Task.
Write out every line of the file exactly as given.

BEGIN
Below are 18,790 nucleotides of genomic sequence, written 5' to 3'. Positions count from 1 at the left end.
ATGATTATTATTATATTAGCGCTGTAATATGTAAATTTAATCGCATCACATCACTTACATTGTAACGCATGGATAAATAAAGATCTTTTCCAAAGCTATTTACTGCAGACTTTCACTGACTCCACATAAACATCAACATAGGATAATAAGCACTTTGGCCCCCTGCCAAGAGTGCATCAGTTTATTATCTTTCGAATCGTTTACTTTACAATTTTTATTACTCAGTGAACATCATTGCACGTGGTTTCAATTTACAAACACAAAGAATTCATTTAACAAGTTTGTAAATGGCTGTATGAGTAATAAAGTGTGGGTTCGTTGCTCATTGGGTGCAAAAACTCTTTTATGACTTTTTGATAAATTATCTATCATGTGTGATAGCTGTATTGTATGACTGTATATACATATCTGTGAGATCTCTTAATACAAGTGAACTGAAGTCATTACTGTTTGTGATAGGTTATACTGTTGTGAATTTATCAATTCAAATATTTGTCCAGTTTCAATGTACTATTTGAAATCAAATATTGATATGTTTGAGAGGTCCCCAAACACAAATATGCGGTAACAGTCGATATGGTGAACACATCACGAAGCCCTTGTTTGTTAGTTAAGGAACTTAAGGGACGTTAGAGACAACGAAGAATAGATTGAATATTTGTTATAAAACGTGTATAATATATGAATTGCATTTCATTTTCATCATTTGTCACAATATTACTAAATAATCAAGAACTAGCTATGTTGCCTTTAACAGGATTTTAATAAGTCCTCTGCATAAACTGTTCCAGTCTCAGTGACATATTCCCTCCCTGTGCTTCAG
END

Below are 18,790 nucleotides of genomic sequence, written 5' to 3'. Positions count from 1 at the left end.
ATGATTATTATTATATTAGCGCTGTAATATGTAAATTTAATCGCATCACATCACTTACATTGTAACGCATGGATAAATAAAGATCTTTTCCAAAGCTATTTACTGCAGACTTTCACTGACTCCACATAAACATCAACATAGGATAATAAGCACTTTGGCCCCCTGCCAAGAGTGCATCAGTTTATTATCTTTCGAATCGTTTACTTTACAATTTTTATTACTCAGTGAACATCATTGCACGTGGTTTCAATTTACAAACACAAAGAATTCATTTAACAAGTTTGTAAATGGCTGTATGAGTAATAAAGTGTGGGTTCGTTGCTCATTGGGTGCAAAAACTCTTTTATGACTTTTTGATAAATTATCTATCATGTGTGATAGCTGTATTGTATGACTGTATATACATATCTGTGAGATCTCTTAATACAAGTGAACTGAAGTCATTACTGTTTGTGATAGGTTATACTGTTGTGAATTTATCAATTCAAATATTTGTCCAGTTTCAATGTACTATTTGAAATCAAATATTGATATGTTTGAGAGGTCCCCAAACACAAATATGCGGTAACAGTCGATATGGTGAACACATCACGAAGCCCTTGTTTGTTAGTTAAGGAACTTAAGGGACGTTAGAGACAACGAAGAATAGATTGAATATTTGTTATAAAACGTGTATAATATATGAATTGCATTTCATTTTCATCATTTGTCACAATATTACTAAATAATCAAGAACTAGCTATGTTGCCTTTAACAGGATTTTAATAAGTCCTCTGCATAAACTGTTCCAGTCTCAGTGACATATTCCCTCCCTGTGCTTCAG